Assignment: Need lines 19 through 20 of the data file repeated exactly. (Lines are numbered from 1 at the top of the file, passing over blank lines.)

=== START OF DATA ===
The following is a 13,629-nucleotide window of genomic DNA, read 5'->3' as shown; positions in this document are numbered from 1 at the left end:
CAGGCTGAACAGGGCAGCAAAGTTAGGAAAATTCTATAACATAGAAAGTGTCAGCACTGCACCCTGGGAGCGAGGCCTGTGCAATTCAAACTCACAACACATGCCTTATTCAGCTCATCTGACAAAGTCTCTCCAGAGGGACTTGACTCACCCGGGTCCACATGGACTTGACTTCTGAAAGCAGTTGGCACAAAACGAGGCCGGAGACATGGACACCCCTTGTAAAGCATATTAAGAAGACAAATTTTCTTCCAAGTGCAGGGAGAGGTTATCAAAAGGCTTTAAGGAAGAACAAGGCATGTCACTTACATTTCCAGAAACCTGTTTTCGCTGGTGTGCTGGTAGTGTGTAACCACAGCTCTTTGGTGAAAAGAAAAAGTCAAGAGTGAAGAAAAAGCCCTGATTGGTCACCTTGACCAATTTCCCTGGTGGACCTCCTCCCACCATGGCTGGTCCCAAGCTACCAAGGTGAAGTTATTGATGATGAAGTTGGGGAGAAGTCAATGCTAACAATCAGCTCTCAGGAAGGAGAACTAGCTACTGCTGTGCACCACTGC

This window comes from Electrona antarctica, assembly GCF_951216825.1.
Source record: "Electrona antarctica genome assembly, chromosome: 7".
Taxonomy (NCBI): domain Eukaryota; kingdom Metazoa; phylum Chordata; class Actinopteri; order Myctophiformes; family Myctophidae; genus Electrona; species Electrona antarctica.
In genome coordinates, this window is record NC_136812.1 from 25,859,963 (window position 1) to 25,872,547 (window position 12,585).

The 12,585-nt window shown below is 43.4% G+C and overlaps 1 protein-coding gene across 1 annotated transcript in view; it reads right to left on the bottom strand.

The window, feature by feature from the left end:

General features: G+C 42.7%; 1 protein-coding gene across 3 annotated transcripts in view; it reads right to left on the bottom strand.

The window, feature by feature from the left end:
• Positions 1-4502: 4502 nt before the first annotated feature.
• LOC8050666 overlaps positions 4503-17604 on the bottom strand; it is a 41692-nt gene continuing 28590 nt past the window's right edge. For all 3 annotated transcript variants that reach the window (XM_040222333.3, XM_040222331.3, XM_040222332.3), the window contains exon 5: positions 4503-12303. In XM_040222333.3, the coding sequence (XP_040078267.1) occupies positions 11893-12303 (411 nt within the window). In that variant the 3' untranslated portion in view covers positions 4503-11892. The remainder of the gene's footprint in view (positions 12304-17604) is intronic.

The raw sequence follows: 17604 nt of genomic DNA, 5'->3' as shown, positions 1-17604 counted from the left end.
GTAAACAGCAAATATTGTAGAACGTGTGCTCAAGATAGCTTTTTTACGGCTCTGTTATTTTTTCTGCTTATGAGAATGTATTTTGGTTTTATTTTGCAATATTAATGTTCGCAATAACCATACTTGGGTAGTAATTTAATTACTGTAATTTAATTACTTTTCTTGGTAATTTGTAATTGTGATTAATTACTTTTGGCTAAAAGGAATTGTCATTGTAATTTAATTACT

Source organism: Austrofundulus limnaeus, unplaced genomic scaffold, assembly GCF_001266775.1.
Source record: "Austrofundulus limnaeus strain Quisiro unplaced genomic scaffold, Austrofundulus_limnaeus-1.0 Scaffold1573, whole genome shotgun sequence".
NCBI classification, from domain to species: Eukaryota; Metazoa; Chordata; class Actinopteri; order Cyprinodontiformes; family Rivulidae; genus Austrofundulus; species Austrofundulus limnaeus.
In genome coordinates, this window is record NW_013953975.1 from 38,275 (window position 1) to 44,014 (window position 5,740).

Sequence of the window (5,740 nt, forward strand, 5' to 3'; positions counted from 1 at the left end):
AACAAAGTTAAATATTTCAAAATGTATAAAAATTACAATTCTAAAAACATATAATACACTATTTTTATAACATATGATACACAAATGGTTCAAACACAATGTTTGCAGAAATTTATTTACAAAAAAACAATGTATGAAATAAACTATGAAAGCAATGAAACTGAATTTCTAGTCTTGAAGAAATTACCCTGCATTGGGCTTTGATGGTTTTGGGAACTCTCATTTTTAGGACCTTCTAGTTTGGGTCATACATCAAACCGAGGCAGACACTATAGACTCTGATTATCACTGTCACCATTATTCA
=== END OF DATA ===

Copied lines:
Sequence of the window (5,740 nt, forward strand, 5' to 3'; positions counted from 1 at the left end):
AACAAAGTTAAATATTTCAAAATGTATAAAAATTACAATTCTAAAAACATATAATACACTATTTTTATAACATATGATACACAAATGGTTCAAACACAATGTTTGCAGAAATTTATTTACAAAAAAACAATGTATGAAATAAACTATGAAAGCAATGAAACTGAATTTCTAGTCTTGAAGAAATTACCCTGCATTGGGCTTTGATGGTTTTGGGAACTCTCATTTTTAGGACCTTCTAGTTTGGGTCATACATCAAACCGAGGCAGACACTATAGACTCTGATTATCACTGTCACCATTATTCA